# How to Simulate & Plot a Bivariate Normal Distribution in R

In statistics, two variables follow a bivariate normal distribution if they have a normal distribution when added together.

This tutorial explains how to perform the following tasks in R:

• Simulate a bivariate normal distribution
• Plot a bivariate normal distribution using a contour plot (2-D plot)
• Plot a bivariate normal distribution using a surface plot (3-D plot)

Let’s jump in!

### Example 1: Simulate a Bivariate Normal Distribution in R

The easiest way to simulate a bivariate normal distribution in R is to use the mvrnorm() function from the MASS package.

The following code shows how to use this function to simulate a bivariate normal distribution in practice:

```library(MASS)

#make this example reproducible
set.seed(0)

#simulate bivariate normal distribution
bivariate_data <- as.data.frame(mvrnorm(n=100,
mu=c(0, 0),
Sigma=matrix(c(5, 3, 4, 4), ncol=2)))

#view first six rows of bivariate dataset

V1         V2
1 -2.03600343 -2.9623059
2  0.07719131  1.2948982
3 -3.26729701 -1.7928069
4 -2.62985132 -2.3015471
5 -1.75126215  0.3056698
6  3.67698436  2.2020238
```

Here’s what each argument in the mvrnorm() function does:

• n: Defines the sample size
• mu: Defines the mean of each variable
• Sigma: Defines the covariance matrix of the two variables

The end result is a data frame with two variables that follow a normal distribution when added together.

### Example 2: Plot a Bivariate Normal Distribution

The easiest way to plot a bivariate normal distribution in R is to use functions from the mnormt() package.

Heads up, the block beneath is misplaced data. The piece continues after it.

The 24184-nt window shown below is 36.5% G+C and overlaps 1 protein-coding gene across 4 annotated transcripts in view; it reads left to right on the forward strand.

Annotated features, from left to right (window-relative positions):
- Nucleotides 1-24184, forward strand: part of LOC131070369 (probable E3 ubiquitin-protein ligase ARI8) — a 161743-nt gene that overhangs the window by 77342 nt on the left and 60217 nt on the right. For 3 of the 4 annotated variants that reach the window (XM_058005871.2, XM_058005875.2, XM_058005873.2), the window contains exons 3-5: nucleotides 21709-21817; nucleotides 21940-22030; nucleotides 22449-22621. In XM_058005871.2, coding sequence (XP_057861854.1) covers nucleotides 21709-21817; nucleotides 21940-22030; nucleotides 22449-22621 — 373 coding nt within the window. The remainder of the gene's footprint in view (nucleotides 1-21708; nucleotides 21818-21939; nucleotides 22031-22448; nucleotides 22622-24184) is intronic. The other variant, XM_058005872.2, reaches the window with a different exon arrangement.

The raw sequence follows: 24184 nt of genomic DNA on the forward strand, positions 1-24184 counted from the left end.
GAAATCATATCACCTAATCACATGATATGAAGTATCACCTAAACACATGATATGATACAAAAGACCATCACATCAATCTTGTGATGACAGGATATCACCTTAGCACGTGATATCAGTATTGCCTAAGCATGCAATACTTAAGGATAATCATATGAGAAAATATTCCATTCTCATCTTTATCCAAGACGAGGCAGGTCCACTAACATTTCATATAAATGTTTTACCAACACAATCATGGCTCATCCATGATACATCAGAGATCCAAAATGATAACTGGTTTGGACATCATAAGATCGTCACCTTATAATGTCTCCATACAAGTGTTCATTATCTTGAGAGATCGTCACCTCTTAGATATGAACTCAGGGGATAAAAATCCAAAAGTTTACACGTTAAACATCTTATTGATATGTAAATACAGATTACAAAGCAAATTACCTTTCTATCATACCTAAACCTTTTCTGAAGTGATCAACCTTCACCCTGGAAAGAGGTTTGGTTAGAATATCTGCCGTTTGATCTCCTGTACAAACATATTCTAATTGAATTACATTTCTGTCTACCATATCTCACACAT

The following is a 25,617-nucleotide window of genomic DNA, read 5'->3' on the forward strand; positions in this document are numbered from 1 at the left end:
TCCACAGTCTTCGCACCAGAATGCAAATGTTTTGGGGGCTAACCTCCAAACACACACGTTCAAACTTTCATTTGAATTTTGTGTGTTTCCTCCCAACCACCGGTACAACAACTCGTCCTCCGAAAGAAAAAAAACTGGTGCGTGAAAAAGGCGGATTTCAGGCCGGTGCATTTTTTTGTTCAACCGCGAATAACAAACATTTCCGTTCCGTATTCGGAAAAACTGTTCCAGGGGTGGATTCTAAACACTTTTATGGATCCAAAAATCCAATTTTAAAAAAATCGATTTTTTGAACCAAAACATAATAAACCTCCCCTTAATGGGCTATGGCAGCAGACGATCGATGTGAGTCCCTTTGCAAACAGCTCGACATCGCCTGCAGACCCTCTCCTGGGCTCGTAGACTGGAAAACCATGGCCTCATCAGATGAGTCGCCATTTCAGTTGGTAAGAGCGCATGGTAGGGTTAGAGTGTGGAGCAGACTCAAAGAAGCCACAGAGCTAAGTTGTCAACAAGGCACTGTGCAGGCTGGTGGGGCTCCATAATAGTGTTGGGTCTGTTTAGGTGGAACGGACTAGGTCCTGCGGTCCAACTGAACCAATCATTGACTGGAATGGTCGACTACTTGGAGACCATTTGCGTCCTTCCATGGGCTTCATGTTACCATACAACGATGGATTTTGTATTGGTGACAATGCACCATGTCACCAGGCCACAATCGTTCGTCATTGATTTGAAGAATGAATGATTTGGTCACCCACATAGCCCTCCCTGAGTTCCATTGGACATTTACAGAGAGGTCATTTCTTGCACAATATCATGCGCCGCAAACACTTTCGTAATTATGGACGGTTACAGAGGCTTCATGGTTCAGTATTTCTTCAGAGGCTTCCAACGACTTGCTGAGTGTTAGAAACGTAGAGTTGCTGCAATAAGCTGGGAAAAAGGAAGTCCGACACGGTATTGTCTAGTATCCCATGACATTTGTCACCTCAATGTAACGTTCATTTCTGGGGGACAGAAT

For example, we can use the contour() function from this package to create a contour plot, which offers a 2-D visualization of the bivariate normal distribution:

```library(mnormt)

#make this example reproducible
set.seed(0)

#create bivariate normal distribution
x     <- seq(-3, 3, 0.1)
y     <- seq(-3, 3, 0.1)
mu    <- c(0, 0)
sigma <- matrix(c(2, -1, -1, 2), nrow=2)
f     <- function(x, y) dmnorm(cbind(x, y), mu, sigma)
z     <- outer(x, y, f)

#create contour plot
contour(x, y, z)
``` We can also use the persp() function from to create a surface plot, which offers a 3-D visualization of the bivariate normal distribution:

```library(mnormt)

#make this example reproducible
set.seed(0)

#create bivariate normal distribution
x     <- seq(-3, 3, 0.1)
y     <- seq(-3, 3, 0.1)
mu    <- c(0, 0)
sigma <- matrix(c(2, -1, -1, 2), nrow=2)
f     <- function(x, y) dmnorm(cbind(x, y), mu, sigma)
z     <- outer(x, y, f)

#create surface plot
persp(x, y, z, theta=-30, phi=25, expand=0.6, ticktype='detailed')
``` Here’s what each argument in the persp() function does:

• theta, phi: Defines the angles of the viewing direction.
• expand: Controls the size of the z-axis.
• ticktype: Controls the appearance of the ticks on the axes.

The end result is a 3-D surface plot of the bivariate normal distribution.